Iraq has two vice presidents currently: Tareq and Nouri's play thing Khudayer al-Khuzaie.

Why does this matter?

Nouri's make real moves to change the country and doing so without the approval of the Parliament or respect for the Constitution.

Since mid-January, the Kurds have been urged to make a move regarding Jalal Talabani.  In December, Jalal had a heart attack following a meeting with Nouri (the Talabani family does blame Nouri for the heart attack and, yes, they maintain that Nouri and Jalal were in the midst of a heated argument when the meeting ended because Jalal did not feel right; he was having his stroke it later turned out).

Jalal's still in Germany.  His medical team reports improvement which is good for him.

In the meantime, Nouri's calling for early elections and though the press and the gas bags never paid attention to the Constitution, the Kurds did.  And they're damn well aware of a power that could kick in for Nouri's play thing Khudayer al-Khuzaie.

Othman's on the outside of all of this as usual.  The press always portrays him as 'independent' but "uninformed" might be a better term.  For a US equivalent, see him as "maverick" John McCain -- remember when the press used to pimp that?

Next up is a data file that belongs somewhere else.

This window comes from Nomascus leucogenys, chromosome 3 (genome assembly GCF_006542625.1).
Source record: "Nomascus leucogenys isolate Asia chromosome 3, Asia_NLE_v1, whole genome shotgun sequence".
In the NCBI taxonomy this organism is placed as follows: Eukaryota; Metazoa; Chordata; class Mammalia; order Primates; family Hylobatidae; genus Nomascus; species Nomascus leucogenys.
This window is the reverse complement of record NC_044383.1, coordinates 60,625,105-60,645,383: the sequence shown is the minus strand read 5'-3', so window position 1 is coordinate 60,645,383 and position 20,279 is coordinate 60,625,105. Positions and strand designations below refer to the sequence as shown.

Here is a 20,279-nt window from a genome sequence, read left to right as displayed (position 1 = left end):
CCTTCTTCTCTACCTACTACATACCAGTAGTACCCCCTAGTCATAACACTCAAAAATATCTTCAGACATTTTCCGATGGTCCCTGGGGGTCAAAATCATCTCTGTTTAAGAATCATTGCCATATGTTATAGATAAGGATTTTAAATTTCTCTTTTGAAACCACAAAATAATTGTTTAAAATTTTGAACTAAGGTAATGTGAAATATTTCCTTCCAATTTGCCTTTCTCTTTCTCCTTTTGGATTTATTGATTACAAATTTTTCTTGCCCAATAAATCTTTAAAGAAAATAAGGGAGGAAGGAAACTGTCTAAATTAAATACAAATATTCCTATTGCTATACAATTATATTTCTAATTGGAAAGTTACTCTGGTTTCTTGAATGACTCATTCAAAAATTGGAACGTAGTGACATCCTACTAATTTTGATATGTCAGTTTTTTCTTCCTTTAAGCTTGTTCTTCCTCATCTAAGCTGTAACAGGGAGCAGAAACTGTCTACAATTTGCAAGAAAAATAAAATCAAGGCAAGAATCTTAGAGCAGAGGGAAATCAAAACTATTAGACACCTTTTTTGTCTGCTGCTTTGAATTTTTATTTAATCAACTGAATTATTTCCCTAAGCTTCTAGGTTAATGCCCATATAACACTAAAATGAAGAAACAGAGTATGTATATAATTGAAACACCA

Tareq's return to the KRG?  It can block some of what Nouri plans.  Again, there's nothing in the Constitution requiring Tareq to be in Baghdad to exercise his duties.  He's a two-term Vice President, he outranks Khudyaer.  He trumps a move the Kurds fear Nouri may be making.

Little known because the press either doesn't know or doesn't care, in DC this week, a Kurdish delegation has had a flurry of meetings with various members of the US government (White House and Congress).  The Tareq move?

When I heard it seriously floated last week, it was said to be the move the Kurds would make if they didn't believe the US government was supporting them.

They're making the move now.

It'll be interesting to see what happens next.